"Officers need sufficient legal protection to enable them to do their job and keep the public safe, and the confidence that it will be applied consistently and without fear or favour."

Sir Mark's intervention comes after it was announced that military forces could be drafted in to help police as the protests from armed officers intensified.

Mr Kaba was killed by a single bullet in a shooting in Streatham Hill on September 6 last year. He was unarmed.

The father-to-be's death sparked protests against the police, led by his family.

Armed officers have now started their own protest, with some concerned about how the charge affects them, their colleagues, and families.

A Met Police spokesperson said: "The Ministry of Defence has agreed to a request to provide the Met with counterterrorism support should it be needed.

"This is a contingency option that would only be used in specific circumstances and where an appropriate policing response was not available.

"Armed forces personnel will not be used in a routine policing capacity. We will keep the need for the support under constant review."

One armed police officer, who is on "reflective leave", told LBC that senior figures at the Met are not supportive enough and have taken a "combative" stance against protestors.

"We understand as armed officers in London that if we have to take that ultimate action that justice has to be seen to be done, and that our actions will come under the most forensic of scrutiny," he told LBC.

"However, under Mark Rowley and the senior leadership team, we are just not getting the right level of support to be able to do that job.

"It's almost being treated with detriment that we've decided to take this period of reflection and so in terms of being supporting and listening to us, that's not correct I'm afraid."

Home Secretary Suella Braverman intervened earlier today, expressing her support for those on "reflective leave".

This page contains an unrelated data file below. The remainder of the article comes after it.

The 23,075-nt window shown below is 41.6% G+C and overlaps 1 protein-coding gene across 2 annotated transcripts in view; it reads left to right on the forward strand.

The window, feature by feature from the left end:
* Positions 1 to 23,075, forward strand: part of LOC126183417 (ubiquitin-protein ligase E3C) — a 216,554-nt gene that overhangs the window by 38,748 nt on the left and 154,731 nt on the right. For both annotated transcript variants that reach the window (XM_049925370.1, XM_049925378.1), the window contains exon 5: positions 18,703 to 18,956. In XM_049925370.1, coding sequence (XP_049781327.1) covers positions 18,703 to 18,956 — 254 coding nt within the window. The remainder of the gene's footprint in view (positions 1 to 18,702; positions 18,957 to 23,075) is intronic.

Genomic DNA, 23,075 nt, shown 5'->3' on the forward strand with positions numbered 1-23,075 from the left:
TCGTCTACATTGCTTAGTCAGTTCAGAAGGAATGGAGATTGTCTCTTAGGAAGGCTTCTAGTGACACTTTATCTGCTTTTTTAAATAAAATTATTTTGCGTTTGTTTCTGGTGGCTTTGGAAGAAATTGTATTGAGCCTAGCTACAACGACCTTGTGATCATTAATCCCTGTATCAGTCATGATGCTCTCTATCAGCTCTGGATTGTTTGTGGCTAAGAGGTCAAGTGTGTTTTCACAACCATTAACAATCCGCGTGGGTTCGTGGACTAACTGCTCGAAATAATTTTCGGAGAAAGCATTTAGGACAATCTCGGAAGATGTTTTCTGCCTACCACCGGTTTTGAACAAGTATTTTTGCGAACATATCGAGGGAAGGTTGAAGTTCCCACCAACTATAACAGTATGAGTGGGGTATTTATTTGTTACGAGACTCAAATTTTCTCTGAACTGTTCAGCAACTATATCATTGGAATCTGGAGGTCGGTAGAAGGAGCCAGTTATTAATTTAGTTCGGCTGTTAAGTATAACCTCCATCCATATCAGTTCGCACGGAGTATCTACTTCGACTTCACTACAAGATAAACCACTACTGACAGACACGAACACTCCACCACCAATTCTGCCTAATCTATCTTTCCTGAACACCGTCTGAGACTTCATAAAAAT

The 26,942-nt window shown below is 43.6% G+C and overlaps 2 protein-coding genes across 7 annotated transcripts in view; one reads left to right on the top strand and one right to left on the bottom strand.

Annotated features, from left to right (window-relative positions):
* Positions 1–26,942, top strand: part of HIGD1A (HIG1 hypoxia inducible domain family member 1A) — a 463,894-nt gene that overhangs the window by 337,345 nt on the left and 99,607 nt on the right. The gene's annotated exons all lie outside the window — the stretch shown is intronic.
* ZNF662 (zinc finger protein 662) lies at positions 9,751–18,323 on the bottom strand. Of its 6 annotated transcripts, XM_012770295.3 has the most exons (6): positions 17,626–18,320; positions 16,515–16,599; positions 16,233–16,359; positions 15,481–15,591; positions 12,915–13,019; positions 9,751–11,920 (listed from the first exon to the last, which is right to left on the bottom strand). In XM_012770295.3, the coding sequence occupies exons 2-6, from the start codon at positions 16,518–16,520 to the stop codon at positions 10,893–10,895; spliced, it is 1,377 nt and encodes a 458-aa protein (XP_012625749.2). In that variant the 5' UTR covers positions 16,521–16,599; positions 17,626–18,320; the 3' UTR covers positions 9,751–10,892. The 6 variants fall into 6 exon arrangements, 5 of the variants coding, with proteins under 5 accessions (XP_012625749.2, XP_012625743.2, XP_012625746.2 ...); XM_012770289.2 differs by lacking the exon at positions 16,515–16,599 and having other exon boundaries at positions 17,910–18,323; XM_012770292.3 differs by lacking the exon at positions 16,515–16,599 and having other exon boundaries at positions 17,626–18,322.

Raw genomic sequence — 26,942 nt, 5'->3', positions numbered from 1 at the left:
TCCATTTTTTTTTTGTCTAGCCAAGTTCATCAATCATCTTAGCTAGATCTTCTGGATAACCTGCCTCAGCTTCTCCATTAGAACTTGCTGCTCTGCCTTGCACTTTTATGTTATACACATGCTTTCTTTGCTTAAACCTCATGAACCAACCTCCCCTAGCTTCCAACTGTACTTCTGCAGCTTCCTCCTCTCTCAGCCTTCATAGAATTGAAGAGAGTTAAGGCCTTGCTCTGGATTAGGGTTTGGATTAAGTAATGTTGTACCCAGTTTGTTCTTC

"Officers risking their lives to keep us safe have my full backing and I will do everything in my power to support them," the home secretary said.

"That’s why I have launched a review to ensure they have the confidence to do their jobs while protecting us all."

This police officer tells of the lack of 'support' for Met officers

The MoD has offered armed officers to the Met as a contingency plan
The MoD has offered armed officers to the Met as a contingency plan. Picture: Getty

"We are in ongoing discussions with those officers to support them and to fully understand the genuinely held concerns that they have," a Met spokesperson said.

"The Met has a significant firearms capability and we continue to have armed response teams deployed in communities across London to keep the public safe."

Read More: Armed cops in Met Police hand in weapons in protest after officer charged with murder of Chris Kaba

Protests erupted after Chris Kaba's death
Protests erupted after Chris Kaba's death. Picture: Alamy

"We are in ongoing discussions with those officers to support them and to fully understand the genuinely held concerns that they have," the Met spokesperson added.

"The Met has a significant firearms capability and we continue to have armed response teams deployed in communities across London to keep the public safe."

Read More: Police officer charged with murdering Chris Kaba released on bail

Raed More: Police officer charged with murder after shooting of Chris Kaba in south London

Sir Mark Rowleysaid he understood why officers had taken the decision to reflect on "such weighty responsibilities".

"Our firearms officers... are not only prepared to confront the armed and dangerous to protect London's communities but they do so recognising the uniquely intense and lengthy personal accountability they will face for their split-second operational decisions," Sir Mark said in a statement.

Metropolitan Police Commissioner Sir Mark Rowley
Metropolitan Police Commissioner Sir Mark Rowley. Picture: Getty

"I understand why many of them are reflecting on the potential price of such weighty responsibilities.

"Bravery comes in many forms. When officers have the levels of uncertainty and worry I saw in my colleagues today, simply going in and doing their jobs not knowing what incidents are ahead of them is courageous."

The police officer who was charged with Mr Kaba's murder has not been named publicly.